Technology hasn’t made us lazier, but it has made it possible to be lazier while still producing the same amount of quality work. Now that I’ve realized this, I know I’ll definitely be working faster to produce more quality news. And unlike the ancient civilizations of the 20th century, I’ve got the technology to do it.
that is something to think about.
The U.K. phone hacking scandal has been very much in the news this week. The hacking scandal, perpetrated at the News of the World, at first involved just celebrities but has expanded to now include families of murdered children.
Phone hacking is fairly easy and is usually accomplished by misrepresentation rather than code changes. New Scientist has a very good article on how voice mail systems have been compromised and how easy it is to accomplish. While the motives and actions of the News of the World are deplorable, they were made so much easier by the lax safeguards typically in place at most mobile phone companies (this is not just a “British” problem).
Which brings us to the Guardian, which analyzed the advertising spend at the News of the World over the first 5 months of 2011 using the IBM Many Eyes program.
On examining this data further, 3 of the top 5 advertisers are mobile Telcos and all 4 major providers are in the top 10. So my question is, why would you continue to support and advertise in a newspaper that has abused your systems. They appear oblivious to the damage to their brands. I would of thought that they could of used that money (over 4 million GBP) to put in better safeguards!!.
Ah, Sarah. Where would we be without our Sarah. I say our, though I’m not an American. I’m not even Canadian! But she seems so universal a figure, perhaps through shared language (at least as an approximation of language) than anything else. Her recent assault on facts, as it were, in relation to Paul Revere’s Ride, has left high school history teachers agog (well, the non-creationists at least). As one blogger put it, the real story “is pretty much known by everyone.” This lady clearly doesn’t know that stupider isn’t a word. And by introducing the piece as being about “jabbering imbecile Sarah Palin and her rented tour bus…” we pretty much know where she’d headed with the article, and it is not to Objective City. But we do know what she meant, and we like her energy. Whether comparable trespasses on the lawn of cultural history or not, at least one liberal blogger points out that Obama’s not squeaky clean in massaging history to suit his present needs.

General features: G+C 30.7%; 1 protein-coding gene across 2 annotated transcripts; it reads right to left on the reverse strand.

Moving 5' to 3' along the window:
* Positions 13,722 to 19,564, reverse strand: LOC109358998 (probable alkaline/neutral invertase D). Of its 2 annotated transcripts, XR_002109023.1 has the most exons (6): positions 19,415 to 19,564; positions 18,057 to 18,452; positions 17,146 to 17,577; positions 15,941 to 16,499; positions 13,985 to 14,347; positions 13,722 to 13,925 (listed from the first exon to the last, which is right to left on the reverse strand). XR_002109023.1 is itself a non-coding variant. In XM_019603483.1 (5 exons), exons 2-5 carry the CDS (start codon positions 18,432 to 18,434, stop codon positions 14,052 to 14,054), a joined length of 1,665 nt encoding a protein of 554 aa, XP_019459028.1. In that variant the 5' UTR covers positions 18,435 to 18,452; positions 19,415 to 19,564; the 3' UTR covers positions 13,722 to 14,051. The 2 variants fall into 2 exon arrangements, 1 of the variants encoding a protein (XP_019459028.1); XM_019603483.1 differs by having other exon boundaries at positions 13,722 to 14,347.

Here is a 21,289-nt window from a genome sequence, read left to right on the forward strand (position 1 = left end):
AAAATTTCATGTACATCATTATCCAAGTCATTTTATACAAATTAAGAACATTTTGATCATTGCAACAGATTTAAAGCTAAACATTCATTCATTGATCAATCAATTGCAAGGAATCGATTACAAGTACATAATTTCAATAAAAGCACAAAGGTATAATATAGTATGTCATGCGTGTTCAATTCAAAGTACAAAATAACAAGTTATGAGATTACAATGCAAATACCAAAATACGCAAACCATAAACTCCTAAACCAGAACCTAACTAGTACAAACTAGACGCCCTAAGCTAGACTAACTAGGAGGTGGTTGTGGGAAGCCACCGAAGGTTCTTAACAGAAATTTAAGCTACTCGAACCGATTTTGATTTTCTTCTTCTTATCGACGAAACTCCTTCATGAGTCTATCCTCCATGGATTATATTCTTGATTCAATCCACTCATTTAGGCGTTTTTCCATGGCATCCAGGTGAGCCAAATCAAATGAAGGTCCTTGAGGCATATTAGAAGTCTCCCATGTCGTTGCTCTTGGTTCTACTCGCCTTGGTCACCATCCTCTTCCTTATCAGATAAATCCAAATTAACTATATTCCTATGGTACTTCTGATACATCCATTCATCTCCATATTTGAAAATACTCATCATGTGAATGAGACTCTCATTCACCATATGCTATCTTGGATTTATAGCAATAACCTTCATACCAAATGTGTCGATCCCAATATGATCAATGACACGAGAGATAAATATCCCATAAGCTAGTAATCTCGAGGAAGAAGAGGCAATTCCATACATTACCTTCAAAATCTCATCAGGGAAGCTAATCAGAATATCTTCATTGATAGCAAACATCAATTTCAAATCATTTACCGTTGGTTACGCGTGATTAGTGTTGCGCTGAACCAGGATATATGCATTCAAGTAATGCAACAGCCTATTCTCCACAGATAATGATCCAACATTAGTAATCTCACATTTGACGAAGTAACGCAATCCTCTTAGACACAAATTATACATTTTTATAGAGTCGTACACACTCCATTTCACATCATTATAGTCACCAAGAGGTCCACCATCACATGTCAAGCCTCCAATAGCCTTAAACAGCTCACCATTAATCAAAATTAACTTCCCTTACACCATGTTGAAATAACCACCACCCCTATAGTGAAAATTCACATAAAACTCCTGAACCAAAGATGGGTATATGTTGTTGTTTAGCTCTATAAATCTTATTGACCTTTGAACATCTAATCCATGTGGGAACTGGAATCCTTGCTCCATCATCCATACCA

Assaulting national identity and culture seems to strike pretty hard. We anchor ourselves in stories and mythology that in a way define us; we create heroes. Paul Revere’s ride was dangerous, brave, spirited. It was ideologically driven, from an objectively good ideology (we should be independent, we should govern ourselves, and our futures, we should be free!). In Ireland we have our mythology about the Easter Rising, in England there are countless mythologies about monarchs, empire and the civilising influence of Great Britain in the world. And so any assault on the accepted version of that truth is an assault on the nation corporate, an attack on shared values.
Edward Carr’s seminal work “What Is History?” defines history not as a set of facts, but as a dialogue between the present and the past, he sees history as a dynamic thing. It helps us to better understand who we are as a relative thing, just as much as it helps us to declare who we are. Therefore I can claim to be like Paul Revere because I’m brave and defend my people; Sarah Palin can claim to be like Paul Revere because she defends the right to bear arms. Revere himself (or Rivoire, to give him his proper French name) would have faded long ago from the memory were it not for the eulogising and mythmaking of Longfellow, almost half a century after he had died. Longfellow was not entirely true to his research, in order to create an appropriately dramatic scene befitting of his poem, and of the new myth. At the end of the day, whatever happened that night when the British were apparently on their way, the story of Paul Revere’s Ride is both sacred, and quite possibly untrue. But we create these myths, and we persist with these myths, and we change these myths, so that they can define ourselves today, in a cross-generational dialogue. And perhaps Sarah Palin is trying to do just that – to redefine America, or define her America, uncovering a truth where perhaps it had not been seen before.